Royal reporter says pressure on Meghan Markle is typical — she's just 'complained more'
Harry and Meghan say they will step back from Royal Family, split time between U.K. and North America
In her annual Christmas address, Queen Elizabeth acknowledged that 2019 had been a bumpy year — but she couldn't have anticipated what fresh trouble 2020 would bring.
On Wednesday, Prince Harry and Meghan Markle announced, much to the disappointment of the Queen, that they will be quitting their senior royal roles and moving to North America.
The pair have made no secret that they've had a difficult relationship with the British tabloids. Following their announcement, U.K. reporters and columnists lambasted the couple, calling them petulant and privileged.
Ingrid Seward, editor-in-chief of Majesty Magazine, spoke to As It Happens host Carol Off. Here is part of their conversation.
As you know, the tabloid writers in the U.K. are fuming at Harry and Meghan. How did you react when you learned that they would be quitting their royal duties?
I was as surprised as everybody else. And although we knew that they weren't in a very happy place, we all thought after nearly six weeks in Canada, they're going to be fine and they'll come back refreshed, and, you know, to get on with their life.
But it seems completely the opposite. They've come back and decided this is not the life they want anymore.
But the reaction is so strong, isn't it? The Daily Mail had 17 pages, its first 17 pages, just on this story and called them "rogue royals." ... Prince Harry has been in hot water before. He's been criticized. Why is it so furious in this instance?
I think there's a lot of pent up anger against Meghan because I think the British people rather feel that she's destroyed someone who was actually, you know, in poll terms, the second favourite royal next to the Queen.
And suddenly, he's this angry young man who looks miserable all the time. And I think that they're venting their anger for the first time. I think that's what it is about.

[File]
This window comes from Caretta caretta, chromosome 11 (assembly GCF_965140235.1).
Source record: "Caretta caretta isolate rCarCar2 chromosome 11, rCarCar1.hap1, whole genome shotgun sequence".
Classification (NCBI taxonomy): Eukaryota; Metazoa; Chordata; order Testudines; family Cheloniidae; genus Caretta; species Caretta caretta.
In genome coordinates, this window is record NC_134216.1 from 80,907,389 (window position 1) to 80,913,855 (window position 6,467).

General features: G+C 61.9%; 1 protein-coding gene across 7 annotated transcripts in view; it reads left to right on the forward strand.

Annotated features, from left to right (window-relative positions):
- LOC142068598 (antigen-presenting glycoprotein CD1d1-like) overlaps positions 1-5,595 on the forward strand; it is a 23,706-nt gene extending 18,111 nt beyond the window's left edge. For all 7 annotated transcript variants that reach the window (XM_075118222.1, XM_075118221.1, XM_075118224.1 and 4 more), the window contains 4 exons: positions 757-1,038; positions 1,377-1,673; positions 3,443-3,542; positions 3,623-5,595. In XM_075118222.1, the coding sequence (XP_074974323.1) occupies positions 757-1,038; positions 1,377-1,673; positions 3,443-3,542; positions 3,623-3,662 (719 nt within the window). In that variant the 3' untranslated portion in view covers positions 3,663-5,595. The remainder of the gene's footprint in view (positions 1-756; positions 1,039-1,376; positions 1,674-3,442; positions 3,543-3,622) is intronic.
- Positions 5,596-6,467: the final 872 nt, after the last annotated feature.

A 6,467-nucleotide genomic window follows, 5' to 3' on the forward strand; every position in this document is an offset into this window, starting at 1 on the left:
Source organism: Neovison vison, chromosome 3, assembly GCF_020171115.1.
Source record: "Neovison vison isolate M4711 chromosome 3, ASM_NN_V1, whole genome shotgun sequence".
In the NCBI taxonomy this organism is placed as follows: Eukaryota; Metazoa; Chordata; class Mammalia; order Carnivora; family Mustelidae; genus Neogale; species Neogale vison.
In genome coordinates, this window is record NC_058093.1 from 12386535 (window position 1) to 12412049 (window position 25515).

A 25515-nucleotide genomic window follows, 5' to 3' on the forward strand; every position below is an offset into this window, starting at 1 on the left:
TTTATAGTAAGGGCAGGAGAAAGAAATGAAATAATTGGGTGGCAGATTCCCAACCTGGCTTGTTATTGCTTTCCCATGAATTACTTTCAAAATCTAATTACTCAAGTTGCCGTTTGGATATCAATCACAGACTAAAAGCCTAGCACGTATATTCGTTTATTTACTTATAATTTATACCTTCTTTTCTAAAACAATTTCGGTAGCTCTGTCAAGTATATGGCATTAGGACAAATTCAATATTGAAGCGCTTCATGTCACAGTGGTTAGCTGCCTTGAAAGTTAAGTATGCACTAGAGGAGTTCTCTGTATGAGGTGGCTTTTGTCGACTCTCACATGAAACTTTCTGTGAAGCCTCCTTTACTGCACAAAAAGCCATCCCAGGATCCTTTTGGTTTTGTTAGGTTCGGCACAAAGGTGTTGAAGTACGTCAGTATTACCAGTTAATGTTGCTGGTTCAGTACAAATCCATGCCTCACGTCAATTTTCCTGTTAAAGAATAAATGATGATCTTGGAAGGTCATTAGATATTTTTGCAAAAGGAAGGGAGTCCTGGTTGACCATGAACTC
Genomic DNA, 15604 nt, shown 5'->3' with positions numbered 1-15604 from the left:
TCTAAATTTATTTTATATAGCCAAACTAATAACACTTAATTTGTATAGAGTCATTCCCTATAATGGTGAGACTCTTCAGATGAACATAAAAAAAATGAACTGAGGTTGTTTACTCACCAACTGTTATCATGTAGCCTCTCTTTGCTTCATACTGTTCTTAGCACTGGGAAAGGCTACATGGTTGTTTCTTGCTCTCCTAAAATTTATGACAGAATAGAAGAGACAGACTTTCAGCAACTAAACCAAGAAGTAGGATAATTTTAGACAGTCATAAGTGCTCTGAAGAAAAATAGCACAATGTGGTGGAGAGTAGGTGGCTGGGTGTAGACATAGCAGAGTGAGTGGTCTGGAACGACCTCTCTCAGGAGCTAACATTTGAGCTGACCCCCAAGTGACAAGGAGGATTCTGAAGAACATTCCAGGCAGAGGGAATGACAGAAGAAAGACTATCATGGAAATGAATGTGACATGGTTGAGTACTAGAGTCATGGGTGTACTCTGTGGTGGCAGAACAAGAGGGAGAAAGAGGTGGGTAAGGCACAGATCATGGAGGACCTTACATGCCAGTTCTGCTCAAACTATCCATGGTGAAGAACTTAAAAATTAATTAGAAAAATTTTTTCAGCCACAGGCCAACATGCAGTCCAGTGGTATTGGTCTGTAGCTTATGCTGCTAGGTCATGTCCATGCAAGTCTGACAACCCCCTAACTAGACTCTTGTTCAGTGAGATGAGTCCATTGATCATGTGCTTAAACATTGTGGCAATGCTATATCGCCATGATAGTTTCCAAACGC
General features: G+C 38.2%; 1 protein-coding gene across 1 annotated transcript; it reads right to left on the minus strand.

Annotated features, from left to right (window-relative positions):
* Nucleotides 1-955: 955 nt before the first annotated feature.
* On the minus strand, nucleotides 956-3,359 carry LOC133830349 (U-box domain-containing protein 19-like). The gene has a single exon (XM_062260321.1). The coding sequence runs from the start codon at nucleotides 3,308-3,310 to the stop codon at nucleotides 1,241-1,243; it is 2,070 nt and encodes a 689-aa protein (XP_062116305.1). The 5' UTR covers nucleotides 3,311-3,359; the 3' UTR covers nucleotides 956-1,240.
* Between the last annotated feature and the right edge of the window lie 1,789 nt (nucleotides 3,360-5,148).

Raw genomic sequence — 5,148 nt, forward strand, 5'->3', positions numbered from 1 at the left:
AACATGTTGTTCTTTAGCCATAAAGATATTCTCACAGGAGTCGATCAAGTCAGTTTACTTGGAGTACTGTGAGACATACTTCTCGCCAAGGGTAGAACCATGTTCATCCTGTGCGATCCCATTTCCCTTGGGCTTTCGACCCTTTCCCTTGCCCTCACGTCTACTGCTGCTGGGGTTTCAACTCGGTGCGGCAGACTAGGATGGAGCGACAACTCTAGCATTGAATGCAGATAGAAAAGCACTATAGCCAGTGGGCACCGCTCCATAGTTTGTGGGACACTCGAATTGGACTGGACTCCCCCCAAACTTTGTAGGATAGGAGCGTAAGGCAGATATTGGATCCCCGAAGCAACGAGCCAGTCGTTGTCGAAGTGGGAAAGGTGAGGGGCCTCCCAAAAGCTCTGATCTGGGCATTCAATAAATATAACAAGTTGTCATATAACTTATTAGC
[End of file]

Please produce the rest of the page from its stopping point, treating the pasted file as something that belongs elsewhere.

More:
Do you think that Meghan Markle deserves this? I mean, others have said that some of the criticism is racist, it's unfair, it's because she's an American, because Brits are snobs, all kinds of things. Do you think it's justified?
I think, in main, the reporting hasn't been that unfair at all. And she hasn't been chased by paparazzi. She hasn't been hounded. She's actually been treated very well.
There has been some nasty things said about her, but I think it's mostly on social media, and a lot of that just comes from anonymous people.
Remarkable – though not unexpected – developments are announced by the Duke and Duchess of Sussex. <a href="https://t.co/nOcMgED3MQ">pic.twitter.com/nOcMgED3MQ</a>—@MajestyMagazine
But can you see, perhaps, why that would be disturbing to the couple? They expected it because she's an American woman. She's a woman of colour. It's a very conservative family she's married into. They expected it. But do you think that it, perhaps, really has been too much for the couple to take?
I certainly think it's horrible. And marrying into the Royal Family is not easy. But that was her decision.
If you look at everyone that's married into the Royal Family, they've had a hard time. Fergie had a dreadful time — I mean, much, much, much worse than anything that's happened to Meghan.
Diana didn't have a very easy time at all. Nor did Sophie Wessex. It's hard to marry into this very conservative, straight-laced family with all their traditions.
I don't think Meghan has been treated any worse or better than anyone else. It's just that she's complained more.
I want to talk to you about what their plans seem to be — that they want to work towards becoming financially independent. They want to live on their own, visit every now and then to keep the connection with the royals. What does that mean?
I think what it means is that what they want is to have one foot in the Royal Family and one foot out of the Royal Family. Well, this has never worked before.
But the Queen is determined that it has to work because she doesn't want to see her grandson, Prince Harry, unhappy. She doesn't want another broken marriage. And she doesn't want to break what she considers is a very important union between England and the U.S. And she also sees how valuable Harry and Meghan are for the Commonwealth.
There's a lot of things going for them. So she is going to turn herself, or get her senior advisers, to turn themselves inside out with trying to find a solution to this problem.
The Queen's relationship with Prince Harry has always been pretty special. Do you think she has made direct approaches to him?
No. She doesn't like personal confrontation, and although Harry is said to have made a direct approach to the Queen ... she has said, wisely: Come to me with a plan. Don't just throw things at me. You go to your father. You sort it out. We'll help you, but I'm not going to discuss it with you until you have formulated a plan that might work.
I think it is very disrespectful of Harry, and I blame him more than Meghan because he is a prince, a prince of the blood, and why should she know exactly how to behave in this one?
Written by Jeanne Armstrong and John McGill. Interview produced by Jeanne Armstrong. Q&A has been edited for length and clarity.